KENNESAW, Ga. | Aug 16, 2023
As music thumped and students mingled on the Campus Green on Sunday, Kennesaw State University freshman Weilly Cabrera of Santo Domingo, Dominican Republic, surveyed the scene at SplashBash.
Lines formed for the waterslide and rides on an inflatable shark, while a football and multiple frisbees flew nearby. It was just what 8,000 new students needed to kick off their college careers.
“School starts tomorrow so having all these activities makes us feel more welcome and at home,” Cabrera said. “Whoever came up with this idea definitely knew what they were doing.”
Cabrera’s words reflect the purpose behind events like SplashBash, which followed First-Year Convocation and preceded the annual First Day of School Cake events on Monday. Getting and keeping students engaged in the campus community through activities improves their chances of success inside and outside the classroom.
The freshman class this year includes the second cohort of the FLIGHT program, which began in 2022 as a way of building a community of students throughout their time at KSU. The FLIGHT27 students – named by their year of potential graduation – began their collective journey during orientation sessions this summer and will have opportunities during the next four years to come together in special events on campus.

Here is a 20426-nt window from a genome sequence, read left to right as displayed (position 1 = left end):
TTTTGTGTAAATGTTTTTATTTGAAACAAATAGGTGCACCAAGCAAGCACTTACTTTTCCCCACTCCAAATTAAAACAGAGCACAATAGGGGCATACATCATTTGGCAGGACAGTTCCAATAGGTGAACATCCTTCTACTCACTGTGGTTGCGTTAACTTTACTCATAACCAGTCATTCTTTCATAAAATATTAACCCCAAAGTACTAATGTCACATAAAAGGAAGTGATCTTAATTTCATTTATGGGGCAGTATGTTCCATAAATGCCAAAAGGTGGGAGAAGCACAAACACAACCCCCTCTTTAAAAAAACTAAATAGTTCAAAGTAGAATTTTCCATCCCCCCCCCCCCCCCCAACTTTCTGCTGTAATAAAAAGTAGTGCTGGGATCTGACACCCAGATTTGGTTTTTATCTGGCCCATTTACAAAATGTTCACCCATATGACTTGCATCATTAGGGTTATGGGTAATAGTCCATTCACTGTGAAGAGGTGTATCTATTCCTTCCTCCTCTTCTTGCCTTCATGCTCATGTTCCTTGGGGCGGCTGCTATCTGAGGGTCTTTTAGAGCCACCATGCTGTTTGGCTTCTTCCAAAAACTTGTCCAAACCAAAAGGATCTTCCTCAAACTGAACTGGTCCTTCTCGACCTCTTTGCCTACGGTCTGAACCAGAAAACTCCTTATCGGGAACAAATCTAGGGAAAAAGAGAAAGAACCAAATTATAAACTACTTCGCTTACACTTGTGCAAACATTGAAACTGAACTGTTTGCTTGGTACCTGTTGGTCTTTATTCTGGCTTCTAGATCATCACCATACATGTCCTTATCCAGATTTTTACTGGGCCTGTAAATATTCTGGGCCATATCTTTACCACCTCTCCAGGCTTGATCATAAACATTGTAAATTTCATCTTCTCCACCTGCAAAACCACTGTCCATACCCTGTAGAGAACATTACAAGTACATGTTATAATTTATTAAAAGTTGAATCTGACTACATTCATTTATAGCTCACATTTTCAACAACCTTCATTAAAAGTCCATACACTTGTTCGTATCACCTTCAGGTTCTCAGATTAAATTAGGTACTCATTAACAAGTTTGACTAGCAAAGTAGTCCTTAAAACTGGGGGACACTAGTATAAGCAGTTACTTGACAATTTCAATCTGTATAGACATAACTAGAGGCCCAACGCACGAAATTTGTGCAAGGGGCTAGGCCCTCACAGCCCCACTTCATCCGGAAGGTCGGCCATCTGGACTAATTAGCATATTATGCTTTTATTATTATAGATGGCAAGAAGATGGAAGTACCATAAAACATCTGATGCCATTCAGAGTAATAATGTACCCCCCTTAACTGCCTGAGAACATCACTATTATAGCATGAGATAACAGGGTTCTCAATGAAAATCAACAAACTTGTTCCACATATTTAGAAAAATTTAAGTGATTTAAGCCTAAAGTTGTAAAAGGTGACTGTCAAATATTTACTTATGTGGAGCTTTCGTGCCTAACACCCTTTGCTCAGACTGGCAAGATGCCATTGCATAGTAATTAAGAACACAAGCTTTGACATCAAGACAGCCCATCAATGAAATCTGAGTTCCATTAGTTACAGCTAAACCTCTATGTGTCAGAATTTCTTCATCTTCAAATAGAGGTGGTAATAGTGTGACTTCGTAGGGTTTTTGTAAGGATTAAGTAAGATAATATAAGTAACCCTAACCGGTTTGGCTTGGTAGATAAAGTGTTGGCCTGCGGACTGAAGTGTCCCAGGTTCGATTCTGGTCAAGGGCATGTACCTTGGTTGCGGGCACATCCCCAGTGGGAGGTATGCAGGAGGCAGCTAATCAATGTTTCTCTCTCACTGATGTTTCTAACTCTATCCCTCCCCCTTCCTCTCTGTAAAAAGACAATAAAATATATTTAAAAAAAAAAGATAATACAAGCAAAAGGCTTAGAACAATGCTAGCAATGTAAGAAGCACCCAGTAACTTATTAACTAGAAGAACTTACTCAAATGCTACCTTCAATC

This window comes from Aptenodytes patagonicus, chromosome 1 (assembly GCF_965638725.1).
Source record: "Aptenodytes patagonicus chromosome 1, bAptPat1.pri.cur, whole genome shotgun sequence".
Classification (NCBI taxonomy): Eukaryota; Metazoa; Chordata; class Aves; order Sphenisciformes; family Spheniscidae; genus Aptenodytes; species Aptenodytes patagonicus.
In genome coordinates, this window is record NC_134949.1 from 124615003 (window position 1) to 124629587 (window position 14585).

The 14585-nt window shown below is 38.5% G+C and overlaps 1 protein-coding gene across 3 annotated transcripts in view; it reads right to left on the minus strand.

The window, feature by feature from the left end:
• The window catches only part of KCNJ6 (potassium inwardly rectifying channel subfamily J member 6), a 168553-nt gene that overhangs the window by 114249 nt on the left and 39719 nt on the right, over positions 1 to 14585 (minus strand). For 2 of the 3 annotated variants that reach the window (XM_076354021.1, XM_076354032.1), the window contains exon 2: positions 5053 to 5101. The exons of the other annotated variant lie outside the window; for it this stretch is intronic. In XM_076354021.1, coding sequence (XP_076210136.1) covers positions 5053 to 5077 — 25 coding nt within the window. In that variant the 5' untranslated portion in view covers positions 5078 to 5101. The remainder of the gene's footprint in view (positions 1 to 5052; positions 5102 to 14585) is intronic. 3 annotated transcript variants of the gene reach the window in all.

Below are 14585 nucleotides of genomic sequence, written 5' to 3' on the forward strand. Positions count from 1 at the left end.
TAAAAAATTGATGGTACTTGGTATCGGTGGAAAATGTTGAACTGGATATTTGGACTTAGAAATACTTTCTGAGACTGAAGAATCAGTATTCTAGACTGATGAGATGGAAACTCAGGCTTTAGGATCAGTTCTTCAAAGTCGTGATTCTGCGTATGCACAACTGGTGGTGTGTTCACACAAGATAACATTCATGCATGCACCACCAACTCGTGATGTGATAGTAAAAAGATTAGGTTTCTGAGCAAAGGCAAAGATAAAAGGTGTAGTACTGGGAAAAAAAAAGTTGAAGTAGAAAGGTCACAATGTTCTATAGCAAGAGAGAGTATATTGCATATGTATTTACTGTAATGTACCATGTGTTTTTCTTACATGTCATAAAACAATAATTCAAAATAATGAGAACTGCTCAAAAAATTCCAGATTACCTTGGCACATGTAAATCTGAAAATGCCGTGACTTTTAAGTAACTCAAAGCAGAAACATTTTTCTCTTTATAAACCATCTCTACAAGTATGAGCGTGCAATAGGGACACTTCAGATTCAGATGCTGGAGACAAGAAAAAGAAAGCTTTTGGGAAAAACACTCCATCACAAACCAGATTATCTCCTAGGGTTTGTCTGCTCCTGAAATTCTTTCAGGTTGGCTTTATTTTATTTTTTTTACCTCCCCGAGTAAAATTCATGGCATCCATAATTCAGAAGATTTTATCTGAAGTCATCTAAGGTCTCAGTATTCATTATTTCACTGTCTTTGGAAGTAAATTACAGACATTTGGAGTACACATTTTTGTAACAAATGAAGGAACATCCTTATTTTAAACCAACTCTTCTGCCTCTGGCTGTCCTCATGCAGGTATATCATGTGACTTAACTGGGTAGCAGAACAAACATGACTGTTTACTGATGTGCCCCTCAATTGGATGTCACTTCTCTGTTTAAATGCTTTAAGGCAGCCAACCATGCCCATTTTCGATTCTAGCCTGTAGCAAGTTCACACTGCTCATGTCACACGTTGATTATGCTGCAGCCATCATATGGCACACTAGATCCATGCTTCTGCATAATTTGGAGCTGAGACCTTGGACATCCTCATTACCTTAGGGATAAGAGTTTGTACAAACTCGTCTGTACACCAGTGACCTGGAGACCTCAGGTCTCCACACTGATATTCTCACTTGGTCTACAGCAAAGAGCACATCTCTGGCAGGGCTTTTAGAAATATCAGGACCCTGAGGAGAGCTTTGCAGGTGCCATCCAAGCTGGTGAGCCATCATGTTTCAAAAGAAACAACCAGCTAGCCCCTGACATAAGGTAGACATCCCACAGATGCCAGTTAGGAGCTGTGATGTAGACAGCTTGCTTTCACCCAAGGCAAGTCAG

Early in her tenure as Kennesaw State president, Kathy Schwaig emphasized building campus community and culture as one of the pillars of the University’s approach to education. From that foundation came strategies to build a culture of support for students.
“At KSU, we all have the opportunity to be a part of the process of helping students shape and build their lives,” Schwaig said. “We must be sure we have an integrated student success network that helps us address student progression as well as student experience. We must be more deliberate in our work to engage and support students and ensure that they are on a path to graduate in four years.”